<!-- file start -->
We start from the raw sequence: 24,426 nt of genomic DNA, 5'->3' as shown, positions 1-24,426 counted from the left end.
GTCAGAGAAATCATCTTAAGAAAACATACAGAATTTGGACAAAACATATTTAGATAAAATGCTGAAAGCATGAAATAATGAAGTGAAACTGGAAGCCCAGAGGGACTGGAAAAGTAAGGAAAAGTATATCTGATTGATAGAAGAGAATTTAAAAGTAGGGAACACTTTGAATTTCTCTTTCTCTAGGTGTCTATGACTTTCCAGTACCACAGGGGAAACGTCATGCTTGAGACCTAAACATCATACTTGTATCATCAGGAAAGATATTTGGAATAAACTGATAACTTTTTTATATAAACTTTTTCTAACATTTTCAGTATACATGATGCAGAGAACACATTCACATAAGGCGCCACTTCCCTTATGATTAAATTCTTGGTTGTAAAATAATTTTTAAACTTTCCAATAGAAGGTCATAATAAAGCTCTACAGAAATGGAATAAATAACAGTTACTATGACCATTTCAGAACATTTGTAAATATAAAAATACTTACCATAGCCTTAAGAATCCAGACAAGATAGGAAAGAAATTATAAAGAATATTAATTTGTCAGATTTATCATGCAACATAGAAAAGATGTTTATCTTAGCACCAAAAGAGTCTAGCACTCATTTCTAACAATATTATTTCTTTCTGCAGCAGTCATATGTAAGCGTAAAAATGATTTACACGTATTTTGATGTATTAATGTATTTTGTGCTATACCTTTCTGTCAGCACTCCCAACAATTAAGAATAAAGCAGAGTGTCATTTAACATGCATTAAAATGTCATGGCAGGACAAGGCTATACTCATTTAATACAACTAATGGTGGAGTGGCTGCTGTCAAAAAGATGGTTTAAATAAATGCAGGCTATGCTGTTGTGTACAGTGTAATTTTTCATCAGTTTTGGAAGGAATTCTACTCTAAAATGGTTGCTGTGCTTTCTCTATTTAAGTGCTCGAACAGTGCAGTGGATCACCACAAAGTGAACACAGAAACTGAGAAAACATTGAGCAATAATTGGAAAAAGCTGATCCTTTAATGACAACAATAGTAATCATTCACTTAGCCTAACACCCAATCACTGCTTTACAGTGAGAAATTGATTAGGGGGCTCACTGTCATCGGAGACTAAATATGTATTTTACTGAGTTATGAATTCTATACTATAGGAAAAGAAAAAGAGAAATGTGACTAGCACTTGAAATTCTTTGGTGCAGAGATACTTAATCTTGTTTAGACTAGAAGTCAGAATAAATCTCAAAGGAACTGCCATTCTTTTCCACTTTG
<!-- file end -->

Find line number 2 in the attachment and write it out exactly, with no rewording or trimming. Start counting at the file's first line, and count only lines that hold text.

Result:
GTCAGAGAAATCATCTTAAGAAAACATACAGAATTTGGACAAAACATATTTAGATAAAATGCTGAAAGCATGAAATAATGAAGTGAAACTGGAAGCCCAGAGGGACTGGAAAAGTAAGGAAAAGTATATCTGATTGATAGAAGAGAATTTAAAAGTAGGGAACACTTTGAATTTCTCTTTCTCTAGGTGTCTATGACTTTCCAGTACCACAGGGGAAACGTCATGCTTGAGACCTAAACATCATACTTGTATCATCAGGAAAGATATTTGGAATAAACTGATAACTTTTTTATATAAACTTTTTCTAACATTTTCAGTATACATGATGCAGAGAACACATTCACATAAGGCGCCACTTCCCTTATGATTAAATTCTTGGTTGTAAAATAATTTTTAAACTTTCCAATAGAAGGTCATAATAAAGCTCTACAGAAATGGAATAAATAACAGTTACTATGACCATTTCAGAACATTTGTAAATATAAAAATACTTACCATAGCCTTAAGAATCCAGACAAGATAGGAAAGAAATTATAAAGAATATTAATTTGTCAGATTTATCATGCAACATAGAAAAGATGTTTATCTTAGCACCAAAAGAGTCTAGCACTCATTTCTAACAATATTATTTCTTTCTGCAGCAGTCATATGTAAGCGTAAAAATGATTTACACGTATTTTGATGTATTAATGTATTTTGTGCTATACCTTTCTGTCAGCACTCCCAACAATTAAGAATAAAGCAGAGTGTCATTTAACATGCATTAAAATGTCATGGCAGGACAAGGCTATACTCATTTAATACAACTAATGGTGGAGTGGCTGCTGTCAAAAAGATGGTTTAAATAAATGCAGGCTATGCTGTTGTGTACAGTGTAATTTTTCATCAGTTTTGGAAGGAATTCTACTCTAAAATGGTTGCTGTGCTTTCTCTATTTAAGTGCTCGAACAGTGCAGTGGATCACCACAAAGTGAACACAGAAACTGAGAAAACATTGAGCAATAATTGGAAAAAGCTGATCCTTTAATGACAACAATAGTAATCATTCACTTAGCCTAACACCCAATCACTGCTTTACAGTGAGAAATTGATTAGGGGGCTCACTGTCATCGGAGACTAAATATGTATTTTACTGAGTTATGAATTCTATACTATAGGAAAAGAAAAAGAGAAATGTGACTAGCACTTGAAATTCTTTGGTGCAGAGATACTTAATCTTGTTTAGACTAGAAGTCAGAATAAATCTCAAAGGAACTGCCATTCTTTTCCACTTTG